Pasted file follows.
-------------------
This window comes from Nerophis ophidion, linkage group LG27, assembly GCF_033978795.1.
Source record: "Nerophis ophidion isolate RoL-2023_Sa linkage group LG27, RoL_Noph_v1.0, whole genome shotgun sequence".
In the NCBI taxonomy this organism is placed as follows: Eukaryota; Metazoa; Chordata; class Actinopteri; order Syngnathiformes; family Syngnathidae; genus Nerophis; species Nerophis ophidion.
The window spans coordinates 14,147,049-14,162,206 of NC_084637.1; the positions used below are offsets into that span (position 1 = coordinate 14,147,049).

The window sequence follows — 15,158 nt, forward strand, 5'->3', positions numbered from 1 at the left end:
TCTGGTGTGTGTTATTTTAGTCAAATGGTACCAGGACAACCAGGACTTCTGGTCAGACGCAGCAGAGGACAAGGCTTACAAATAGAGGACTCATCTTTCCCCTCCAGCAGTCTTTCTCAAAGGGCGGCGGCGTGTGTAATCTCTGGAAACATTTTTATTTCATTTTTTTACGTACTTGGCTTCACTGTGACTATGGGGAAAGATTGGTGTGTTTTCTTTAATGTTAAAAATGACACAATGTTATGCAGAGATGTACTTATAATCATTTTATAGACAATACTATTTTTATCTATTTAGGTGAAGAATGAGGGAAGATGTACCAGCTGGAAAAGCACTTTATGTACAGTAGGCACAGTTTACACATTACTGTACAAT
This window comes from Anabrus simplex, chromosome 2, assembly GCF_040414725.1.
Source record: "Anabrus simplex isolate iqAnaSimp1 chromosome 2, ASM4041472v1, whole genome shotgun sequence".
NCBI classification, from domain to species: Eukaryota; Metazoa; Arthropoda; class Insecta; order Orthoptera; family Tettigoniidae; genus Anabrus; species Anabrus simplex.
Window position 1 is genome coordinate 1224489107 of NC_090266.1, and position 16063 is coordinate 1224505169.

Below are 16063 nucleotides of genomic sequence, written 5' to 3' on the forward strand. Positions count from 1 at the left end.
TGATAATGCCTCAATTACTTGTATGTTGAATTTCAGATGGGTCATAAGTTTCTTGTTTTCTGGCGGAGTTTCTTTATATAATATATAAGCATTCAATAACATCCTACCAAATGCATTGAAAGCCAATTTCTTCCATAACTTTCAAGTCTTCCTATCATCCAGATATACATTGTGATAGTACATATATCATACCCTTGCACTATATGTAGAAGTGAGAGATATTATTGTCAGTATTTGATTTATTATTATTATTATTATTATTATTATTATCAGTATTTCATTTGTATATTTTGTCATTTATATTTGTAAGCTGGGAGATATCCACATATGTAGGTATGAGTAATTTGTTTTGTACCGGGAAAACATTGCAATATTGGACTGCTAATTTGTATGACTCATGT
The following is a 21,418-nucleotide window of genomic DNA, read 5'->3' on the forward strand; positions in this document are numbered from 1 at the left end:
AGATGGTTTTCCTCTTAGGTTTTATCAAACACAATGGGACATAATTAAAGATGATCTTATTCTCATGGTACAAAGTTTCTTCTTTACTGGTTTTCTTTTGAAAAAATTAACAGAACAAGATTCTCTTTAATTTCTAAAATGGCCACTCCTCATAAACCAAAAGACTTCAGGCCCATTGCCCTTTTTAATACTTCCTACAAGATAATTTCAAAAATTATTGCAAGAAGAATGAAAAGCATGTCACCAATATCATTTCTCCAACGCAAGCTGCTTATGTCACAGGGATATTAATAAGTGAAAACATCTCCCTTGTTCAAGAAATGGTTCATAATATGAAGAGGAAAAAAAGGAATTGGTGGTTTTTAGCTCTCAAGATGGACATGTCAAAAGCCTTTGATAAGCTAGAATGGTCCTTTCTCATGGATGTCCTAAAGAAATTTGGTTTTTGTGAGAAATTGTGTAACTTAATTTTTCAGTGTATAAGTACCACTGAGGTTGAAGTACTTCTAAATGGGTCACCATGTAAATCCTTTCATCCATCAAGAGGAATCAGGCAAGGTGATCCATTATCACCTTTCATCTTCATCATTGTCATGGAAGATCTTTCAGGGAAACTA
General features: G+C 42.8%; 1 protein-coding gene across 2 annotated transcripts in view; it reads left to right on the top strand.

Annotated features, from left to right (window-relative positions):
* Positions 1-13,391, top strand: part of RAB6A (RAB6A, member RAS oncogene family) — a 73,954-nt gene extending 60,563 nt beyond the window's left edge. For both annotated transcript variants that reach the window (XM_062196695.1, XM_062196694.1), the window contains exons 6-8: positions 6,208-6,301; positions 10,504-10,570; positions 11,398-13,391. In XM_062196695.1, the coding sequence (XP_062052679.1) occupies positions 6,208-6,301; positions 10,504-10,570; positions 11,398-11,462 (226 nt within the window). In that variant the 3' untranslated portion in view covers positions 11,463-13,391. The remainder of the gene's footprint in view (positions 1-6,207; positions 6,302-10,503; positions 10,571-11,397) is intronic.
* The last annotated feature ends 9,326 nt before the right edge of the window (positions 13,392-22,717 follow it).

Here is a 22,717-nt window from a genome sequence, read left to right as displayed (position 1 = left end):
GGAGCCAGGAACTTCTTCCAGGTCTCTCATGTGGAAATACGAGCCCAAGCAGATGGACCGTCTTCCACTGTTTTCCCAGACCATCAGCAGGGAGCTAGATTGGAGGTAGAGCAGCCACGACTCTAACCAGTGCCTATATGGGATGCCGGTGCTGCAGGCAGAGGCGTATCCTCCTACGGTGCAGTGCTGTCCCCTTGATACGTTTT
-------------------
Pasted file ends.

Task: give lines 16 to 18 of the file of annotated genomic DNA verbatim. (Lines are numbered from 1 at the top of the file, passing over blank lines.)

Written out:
Annotated features, from left to right (window-relative positions):
* Positions 1-13,391, top strand: part of RAB6A (RAB6A, member RAS oncogene family) — a 73,954-nt gene extending 60,563 nt beyond the window's left edge. For both annotated transcript variants that reach the window (XM_062196695.1, XM_062196694.1), the window contains exons 6-8: positions 6,208-6,301; positions 10,504-10,570; positions 11,398-13,391. In XM_062196695.1, the coding sequence (XP_062052679.1) occupies positions 6,208-6,301; positions 10,504-10,570; positions 11,398-11,462 (226 nt within the window). In that variant the 3' untranslated portion in view covers positions 11,463-13,391. The remainder of the gene's footprint in view (positions 1-6,207; positions 6,302-10,503; positions 10,571-11,397) is intronic.
* The last annotated feature ends 9,326 nt before the right edge of the window (positions 13,392-22,717 follow it).